There were 886 (35.0%) responses to the question about suggestions for compensating the students for their lack of practical education. The most common suggestions were: providing video-materials/tutorials (N = 80; 9.0%), for students who already work as nurses such compensation is not necessary (N = 64; 7.2%), compensating when the circumstances will allow (N = 62; 7.0%), compensating with assignments and case studies (N = 50; 5.6%), compensating in the next academic year (N = 44; 5.0%), and teaching in smaller groups of students (N = 39; 4.4%). More details are given in Additional file 7: Table S6.

Question about providing suggestions for students who could face problems with completing their final/diploma thesis under the circumstances was responded by 620 (25.0%) students. The most common suggestions were to extend deadlines (N = 65; 10.4%), enable online thesis defense (N = 50; 8.0%), change or adjustment of a thesis topic (N = 39; 6.3%), ensuring the availability of a mentor (N = 38; 6.1%), students should conduct research for their theses via online questionnaires (N = 38; 6.1%), ensuring cooperativeness of mentors (N = 22; 3.5%). More details are given in Additional file 8: Table S7.

Students were also invited to leave any comment that they might have regarding the potential permanent consequences of e-learning, i.e. lack of practical education, on their education and professional development; 637 (25%) students responded. The majority of students indicated that there will be no major/permanent consequences of the lack of practical education (N = 112; 18.0%). It was also indicated that students who already work as nurses (N = 39; 4.1%) or who have completed nursing high school (N = 27; 4.2%) will have fewer consequences from the lack of practical education compared to other students. More details are given in Additional file 9: Table S8.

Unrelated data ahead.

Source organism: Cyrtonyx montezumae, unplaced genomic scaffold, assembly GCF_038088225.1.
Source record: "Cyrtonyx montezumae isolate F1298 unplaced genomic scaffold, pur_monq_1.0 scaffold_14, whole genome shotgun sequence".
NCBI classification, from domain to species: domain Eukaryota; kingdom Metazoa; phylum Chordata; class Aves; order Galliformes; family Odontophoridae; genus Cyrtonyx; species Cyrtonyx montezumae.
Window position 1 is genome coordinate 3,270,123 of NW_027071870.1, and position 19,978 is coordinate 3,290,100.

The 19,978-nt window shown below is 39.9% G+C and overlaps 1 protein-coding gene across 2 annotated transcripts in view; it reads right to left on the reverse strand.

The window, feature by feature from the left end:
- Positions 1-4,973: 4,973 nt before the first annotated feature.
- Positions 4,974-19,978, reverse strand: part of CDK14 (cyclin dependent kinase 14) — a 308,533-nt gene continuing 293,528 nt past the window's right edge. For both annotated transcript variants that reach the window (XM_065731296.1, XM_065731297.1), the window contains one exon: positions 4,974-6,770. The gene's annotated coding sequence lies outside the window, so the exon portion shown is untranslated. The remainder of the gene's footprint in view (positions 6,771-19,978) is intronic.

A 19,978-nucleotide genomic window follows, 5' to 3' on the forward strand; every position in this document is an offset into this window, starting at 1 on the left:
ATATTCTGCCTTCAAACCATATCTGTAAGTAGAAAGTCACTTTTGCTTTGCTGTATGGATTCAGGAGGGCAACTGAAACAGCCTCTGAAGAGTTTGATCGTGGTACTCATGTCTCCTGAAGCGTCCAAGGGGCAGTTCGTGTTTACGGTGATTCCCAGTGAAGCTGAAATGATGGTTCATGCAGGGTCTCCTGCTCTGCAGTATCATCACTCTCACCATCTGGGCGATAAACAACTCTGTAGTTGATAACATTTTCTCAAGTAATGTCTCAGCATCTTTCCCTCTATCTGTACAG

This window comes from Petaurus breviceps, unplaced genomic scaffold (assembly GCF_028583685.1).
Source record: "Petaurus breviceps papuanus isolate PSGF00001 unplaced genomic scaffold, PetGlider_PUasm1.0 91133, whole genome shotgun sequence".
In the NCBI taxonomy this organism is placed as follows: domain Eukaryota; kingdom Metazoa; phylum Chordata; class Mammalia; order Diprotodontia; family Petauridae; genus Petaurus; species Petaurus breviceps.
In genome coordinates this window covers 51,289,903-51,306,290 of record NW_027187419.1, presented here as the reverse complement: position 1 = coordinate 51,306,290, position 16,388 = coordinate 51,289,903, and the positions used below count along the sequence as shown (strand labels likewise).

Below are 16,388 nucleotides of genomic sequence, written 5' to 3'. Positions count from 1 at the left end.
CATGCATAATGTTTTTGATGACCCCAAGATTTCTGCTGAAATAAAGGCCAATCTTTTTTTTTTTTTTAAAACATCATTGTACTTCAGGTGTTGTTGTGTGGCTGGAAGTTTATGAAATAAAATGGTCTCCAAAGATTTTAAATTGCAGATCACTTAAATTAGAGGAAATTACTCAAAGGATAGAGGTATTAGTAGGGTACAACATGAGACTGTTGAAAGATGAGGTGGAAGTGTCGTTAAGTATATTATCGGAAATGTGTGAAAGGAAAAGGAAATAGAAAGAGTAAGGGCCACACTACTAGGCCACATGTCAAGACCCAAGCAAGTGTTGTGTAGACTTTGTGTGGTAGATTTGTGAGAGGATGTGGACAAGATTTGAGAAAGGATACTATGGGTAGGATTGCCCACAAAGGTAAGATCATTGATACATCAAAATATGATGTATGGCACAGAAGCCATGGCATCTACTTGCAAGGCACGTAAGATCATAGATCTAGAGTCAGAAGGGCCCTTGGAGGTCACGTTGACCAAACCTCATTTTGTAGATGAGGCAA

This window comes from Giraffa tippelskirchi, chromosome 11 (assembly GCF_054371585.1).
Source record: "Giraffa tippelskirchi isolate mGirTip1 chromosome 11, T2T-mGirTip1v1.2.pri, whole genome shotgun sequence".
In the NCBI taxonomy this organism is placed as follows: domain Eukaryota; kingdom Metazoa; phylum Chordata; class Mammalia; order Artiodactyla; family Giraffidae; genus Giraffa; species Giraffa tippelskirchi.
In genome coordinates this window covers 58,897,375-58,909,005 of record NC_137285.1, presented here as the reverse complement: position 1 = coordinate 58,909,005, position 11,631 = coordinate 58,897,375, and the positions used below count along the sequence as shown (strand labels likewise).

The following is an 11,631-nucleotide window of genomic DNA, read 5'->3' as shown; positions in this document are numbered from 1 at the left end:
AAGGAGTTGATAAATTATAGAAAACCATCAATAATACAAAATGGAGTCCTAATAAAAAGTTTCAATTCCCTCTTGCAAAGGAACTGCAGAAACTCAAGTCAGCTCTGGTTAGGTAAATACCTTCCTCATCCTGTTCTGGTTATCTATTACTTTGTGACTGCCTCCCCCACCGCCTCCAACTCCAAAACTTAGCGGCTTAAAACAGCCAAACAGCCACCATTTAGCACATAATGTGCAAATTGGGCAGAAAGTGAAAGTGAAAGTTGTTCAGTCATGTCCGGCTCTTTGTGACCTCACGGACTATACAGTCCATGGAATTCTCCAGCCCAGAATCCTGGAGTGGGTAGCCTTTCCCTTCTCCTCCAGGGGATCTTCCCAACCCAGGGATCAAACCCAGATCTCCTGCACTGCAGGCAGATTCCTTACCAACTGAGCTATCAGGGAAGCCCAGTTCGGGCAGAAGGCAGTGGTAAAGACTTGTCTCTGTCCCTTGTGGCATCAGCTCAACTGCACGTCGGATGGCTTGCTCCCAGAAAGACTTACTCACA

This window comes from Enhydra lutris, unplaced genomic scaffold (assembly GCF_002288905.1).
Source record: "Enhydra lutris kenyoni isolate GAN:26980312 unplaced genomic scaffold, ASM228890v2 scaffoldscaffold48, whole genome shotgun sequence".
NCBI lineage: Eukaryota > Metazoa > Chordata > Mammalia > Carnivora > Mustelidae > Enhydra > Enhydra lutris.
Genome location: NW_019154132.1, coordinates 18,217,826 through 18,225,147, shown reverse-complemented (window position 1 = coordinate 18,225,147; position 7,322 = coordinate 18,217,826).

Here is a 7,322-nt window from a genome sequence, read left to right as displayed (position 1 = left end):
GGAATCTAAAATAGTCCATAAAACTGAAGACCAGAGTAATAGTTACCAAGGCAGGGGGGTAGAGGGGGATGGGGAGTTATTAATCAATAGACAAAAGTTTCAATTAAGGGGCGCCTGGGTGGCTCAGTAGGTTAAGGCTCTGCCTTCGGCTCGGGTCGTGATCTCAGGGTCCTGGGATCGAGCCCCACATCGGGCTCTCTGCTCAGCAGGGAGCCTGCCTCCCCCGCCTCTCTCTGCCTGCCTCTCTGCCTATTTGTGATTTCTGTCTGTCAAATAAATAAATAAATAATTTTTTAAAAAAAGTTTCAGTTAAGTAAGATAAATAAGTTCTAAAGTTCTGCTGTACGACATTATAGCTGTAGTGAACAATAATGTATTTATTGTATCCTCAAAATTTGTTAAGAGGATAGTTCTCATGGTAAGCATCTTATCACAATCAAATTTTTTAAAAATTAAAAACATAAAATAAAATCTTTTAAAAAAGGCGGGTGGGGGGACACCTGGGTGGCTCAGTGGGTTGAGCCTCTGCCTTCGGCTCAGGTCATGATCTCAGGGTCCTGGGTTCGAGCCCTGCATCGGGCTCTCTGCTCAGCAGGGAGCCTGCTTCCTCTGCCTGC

Differences in responses based on participants’ characteristics

In Additional file 10 we have provided analysis of each response, based on different participant characteristics. For each response, there is descriptive statistics reported and differences between the subgroups (Additional file 10). All raw data collected within the study are reported in Additional file 10, together with the results of the chi-square test.

Discussion

The main finding of our study is that the majority of university-level health sciences students in Croatia have adjusted well to the exclusive e-learning during the COVID-19 pandemic and the majority considered that their institutions adjusted well too.